Good communicators listen, are you a good listener?

Are you a good listener?

Continuous improvement and lean need effective communication for its success.  Lean is a people-centric system, which means that the way you treat and communicate with people is critical for success.  Therefore, for a successful continuous improvement journey, you need to be a good communicator.  One of the characteristics of good communicators is that they listen.  Are you a good listener?

When you go out to the office, shop floor, or construction site, AKA gemba, you ask questions to understand what is happening.  However, you can ask good questions, but if you don’t listen, you are missing the point of visiting gemba.

What is a good listener?

Many people believe that being a good listener is let the other person talk without interruptions. Furthermore, nod or repeat a few words.  It is a common belief that a good listener repeats a few words to confirm that you understand.  But a good listener does more than that.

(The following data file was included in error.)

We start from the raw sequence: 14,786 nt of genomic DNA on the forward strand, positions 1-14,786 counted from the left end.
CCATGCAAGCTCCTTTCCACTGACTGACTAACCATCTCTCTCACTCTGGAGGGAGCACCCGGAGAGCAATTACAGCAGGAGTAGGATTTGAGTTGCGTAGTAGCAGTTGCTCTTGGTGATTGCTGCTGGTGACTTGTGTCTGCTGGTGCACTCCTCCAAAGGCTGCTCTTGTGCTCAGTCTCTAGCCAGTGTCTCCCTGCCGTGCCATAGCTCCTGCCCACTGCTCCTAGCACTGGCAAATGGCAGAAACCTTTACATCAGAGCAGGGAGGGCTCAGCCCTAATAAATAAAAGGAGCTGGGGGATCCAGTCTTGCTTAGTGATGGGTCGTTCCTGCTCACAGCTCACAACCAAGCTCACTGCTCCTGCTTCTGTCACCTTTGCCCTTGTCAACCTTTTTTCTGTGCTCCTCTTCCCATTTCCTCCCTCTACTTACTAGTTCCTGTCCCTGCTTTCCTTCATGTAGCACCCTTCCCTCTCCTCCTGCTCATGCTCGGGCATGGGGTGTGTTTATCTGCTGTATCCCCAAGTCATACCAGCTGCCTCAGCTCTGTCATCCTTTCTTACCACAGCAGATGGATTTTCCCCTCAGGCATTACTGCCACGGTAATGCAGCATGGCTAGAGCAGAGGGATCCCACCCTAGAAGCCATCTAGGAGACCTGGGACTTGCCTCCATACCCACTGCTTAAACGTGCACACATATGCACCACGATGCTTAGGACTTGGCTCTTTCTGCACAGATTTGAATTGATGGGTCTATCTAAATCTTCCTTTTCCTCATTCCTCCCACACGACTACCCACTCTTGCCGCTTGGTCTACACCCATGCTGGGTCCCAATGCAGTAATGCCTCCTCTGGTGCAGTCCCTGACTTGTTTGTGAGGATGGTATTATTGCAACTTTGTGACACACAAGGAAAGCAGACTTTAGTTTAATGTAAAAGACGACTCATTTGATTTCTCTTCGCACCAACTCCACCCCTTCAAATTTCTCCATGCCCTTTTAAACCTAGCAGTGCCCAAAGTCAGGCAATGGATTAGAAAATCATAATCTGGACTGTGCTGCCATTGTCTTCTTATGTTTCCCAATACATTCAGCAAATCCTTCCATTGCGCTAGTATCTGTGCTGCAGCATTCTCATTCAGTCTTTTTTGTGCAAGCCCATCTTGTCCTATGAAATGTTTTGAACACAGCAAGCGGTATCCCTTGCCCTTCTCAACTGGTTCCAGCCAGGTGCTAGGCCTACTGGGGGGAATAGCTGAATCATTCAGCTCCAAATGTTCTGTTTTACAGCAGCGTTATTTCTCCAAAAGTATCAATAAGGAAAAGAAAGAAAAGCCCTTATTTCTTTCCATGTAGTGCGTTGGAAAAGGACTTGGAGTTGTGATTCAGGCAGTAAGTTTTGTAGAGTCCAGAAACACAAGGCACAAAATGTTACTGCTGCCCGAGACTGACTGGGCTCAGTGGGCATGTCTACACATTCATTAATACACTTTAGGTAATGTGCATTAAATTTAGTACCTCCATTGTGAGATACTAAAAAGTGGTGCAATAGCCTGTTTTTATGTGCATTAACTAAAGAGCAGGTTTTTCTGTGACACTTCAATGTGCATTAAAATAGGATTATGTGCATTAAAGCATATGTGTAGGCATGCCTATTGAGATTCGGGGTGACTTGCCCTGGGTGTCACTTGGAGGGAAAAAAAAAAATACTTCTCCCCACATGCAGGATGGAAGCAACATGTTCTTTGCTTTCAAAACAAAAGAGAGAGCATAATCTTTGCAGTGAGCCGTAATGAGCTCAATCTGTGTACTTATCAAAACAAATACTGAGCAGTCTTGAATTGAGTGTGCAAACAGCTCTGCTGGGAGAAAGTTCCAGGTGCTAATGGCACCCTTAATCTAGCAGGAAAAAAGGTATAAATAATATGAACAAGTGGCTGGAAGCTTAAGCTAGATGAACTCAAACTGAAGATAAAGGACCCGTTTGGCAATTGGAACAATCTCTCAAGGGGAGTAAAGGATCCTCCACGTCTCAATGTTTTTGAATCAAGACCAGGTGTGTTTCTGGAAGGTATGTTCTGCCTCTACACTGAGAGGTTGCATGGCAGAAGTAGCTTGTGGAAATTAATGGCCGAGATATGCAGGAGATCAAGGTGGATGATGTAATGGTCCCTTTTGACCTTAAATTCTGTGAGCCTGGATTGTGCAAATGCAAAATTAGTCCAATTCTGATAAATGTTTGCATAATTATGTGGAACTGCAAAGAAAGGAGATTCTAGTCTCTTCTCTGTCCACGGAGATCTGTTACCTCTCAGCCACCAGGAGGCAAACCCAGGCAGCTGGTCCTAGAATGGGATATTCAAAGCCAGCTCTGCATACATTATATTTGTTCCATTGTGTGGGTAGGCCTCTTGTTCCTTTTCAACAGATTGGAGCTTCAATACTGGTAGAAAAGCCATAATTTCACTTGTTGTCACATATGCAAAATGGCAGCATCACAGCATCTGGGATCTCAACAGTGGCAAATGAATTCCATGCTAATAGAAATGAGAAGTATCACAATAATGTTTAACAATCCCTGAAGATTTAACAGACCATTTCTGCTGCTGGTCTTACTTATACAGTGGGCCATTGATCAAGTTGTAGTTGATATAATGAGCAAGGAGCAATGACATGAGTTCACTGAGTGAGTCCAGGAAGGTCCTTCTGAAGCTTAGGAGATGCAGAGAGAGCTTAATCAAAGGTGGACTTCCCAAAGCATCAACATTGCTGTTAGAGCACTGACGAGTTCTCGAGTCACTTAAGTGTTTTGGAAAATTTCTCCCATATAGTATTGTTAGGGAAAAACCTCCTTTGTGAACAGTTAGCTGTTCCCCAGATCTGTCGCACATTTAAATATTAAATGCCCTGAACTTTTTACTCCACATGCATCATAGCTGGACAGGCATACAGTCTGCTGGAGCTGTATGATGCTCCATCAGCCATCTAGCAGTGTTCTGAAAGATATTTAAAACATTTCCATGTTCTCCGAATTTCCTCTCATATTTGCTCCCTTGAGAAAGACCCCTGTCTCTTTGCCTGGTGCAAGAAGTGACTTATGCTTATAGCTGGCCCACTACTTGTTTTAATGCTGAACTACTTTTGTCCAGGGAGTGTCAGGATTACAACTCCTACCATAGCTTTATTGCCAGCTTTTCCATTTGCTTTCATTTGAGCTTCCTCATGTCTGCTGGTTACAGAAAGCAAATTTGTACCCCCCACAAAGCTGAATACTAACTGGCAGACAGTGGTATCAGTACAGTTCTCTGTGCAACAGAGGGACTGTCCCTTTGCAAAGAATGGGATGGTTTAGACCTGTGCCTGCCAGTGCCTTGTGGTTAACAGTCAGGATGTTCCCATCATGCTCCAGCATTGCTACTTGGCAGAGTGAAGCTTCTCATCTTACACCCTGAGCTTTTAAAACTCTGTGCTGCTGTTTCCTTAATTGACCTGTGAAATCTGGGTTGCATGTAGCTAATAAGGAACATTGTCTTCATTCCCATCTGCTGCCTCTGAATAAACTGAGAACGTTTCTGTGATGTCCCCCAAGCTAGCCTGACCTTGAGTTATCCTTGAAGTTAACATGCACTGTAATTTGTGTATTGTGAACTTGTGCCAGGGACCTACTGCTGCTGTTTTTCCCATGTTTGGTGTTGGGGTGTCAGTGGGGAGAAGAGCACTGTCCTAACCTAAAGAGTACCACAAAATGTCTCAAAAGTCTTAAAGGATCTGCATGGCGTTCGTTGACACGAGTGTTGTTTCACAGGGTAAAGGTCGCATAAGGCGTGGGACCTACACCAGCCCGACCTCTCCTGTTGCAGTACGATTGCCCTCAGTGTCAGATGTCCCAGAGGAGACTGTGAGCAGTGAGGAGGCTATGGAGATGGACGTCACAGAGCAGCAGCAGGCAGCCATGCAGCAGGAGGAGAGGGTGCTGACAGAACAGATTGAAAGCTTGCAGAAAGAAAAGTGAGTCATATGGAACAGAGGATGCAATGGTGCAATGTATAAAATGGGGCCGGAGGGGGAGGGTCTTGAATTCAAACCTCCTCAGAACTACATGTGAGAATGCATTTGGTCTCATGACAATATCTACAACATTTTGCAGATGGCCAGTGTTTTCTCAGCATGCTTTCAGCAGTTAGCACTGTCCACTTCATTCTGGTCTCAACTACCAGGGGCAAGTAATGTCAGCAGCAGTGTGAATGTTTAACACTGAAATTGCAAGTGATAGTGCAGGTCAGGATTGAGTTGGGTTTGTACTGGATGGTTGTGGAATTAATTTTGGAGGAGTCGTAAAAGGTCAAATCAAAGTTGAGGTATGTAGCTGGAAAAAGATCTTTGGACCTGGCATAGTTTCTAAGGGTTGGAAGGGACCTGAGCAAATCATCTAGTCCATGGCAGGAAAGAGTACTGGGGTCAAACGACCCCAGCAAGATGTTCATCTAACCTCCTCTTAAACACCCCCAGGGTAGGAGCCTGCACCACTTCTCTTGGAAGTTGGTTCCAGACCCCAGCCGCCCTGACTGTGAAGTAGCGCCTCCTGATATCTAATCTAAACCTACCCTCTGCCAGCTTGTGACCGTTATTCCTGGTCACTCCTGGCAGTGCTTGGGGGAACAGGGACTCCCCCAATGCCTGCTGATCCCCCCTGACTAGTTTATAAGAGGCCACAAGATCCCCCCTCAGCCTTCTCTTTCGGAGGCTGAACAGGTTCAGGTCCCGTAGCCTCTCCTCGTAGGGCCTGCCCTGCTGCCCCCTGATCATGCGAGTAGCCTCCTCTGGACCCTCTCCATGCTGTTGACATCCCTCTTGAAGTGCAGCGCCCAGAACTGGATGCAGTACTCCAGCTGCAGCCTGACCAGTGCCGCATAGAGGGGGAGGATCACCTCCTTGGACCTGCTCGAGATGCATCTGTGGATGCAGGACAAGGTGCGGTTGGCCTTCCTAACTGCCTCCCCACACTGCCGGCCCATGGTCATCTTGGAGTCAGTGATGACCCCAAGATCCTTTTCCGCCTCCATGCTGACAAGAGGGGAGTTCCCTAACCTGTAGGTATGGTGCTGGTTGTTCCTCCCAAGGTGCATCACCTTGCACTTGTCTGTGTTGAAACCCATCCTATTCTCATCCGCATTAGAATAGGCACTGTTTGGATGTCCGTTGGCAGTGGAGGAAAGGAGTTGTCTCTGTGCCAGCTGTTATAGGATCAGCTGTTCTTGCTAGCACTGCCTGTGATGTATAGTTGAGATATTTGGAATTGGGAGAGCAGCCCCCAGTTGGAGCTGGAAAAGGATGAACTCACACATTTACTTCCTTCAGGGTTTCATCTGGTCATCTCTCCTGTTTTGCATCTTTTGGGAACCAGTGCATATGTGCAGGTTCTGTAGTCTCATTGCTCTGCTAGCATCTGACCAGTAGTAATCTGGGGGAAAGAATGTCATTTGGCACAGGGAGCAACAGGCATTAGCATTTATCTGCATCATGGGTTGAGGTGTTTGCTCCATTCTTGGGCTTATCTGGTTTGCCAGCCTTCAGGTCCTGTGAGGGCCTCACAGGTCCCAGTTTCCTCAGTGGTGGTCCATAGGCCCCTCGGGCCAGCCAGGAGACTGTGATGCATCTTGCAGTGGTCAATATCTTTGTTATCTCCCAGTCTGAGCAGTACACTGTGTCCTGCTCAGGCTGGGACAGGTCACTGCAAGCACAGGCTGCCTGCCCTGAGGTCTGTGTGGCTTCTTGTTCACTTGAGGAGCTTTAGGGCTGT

Continuous improvement fosters an environment of learning and discovery.  Asking the right questions helps to promote curiosity and observation.  Leaders are expected to teach and guide their team through questions.  Good communicators are thoughtful about the questions they ask.  The purpose is to understand and help the speaker to gain a deeper understanding of the situation.  In addition, you want to guide them to uncover more details.  For example, think about the priorities or benefits versus risks. 

A good listener uses active listening

Active listening occurs when you suppress the need to dominate the conversation or provide ways to solve problems.  Instead, you listen and focus on the speaker.  Be empathic with the other person.  Notice the speaker’s body language, tone, and emotions while it speaks.  Recognize the implication of the words by understanding how he/she feels.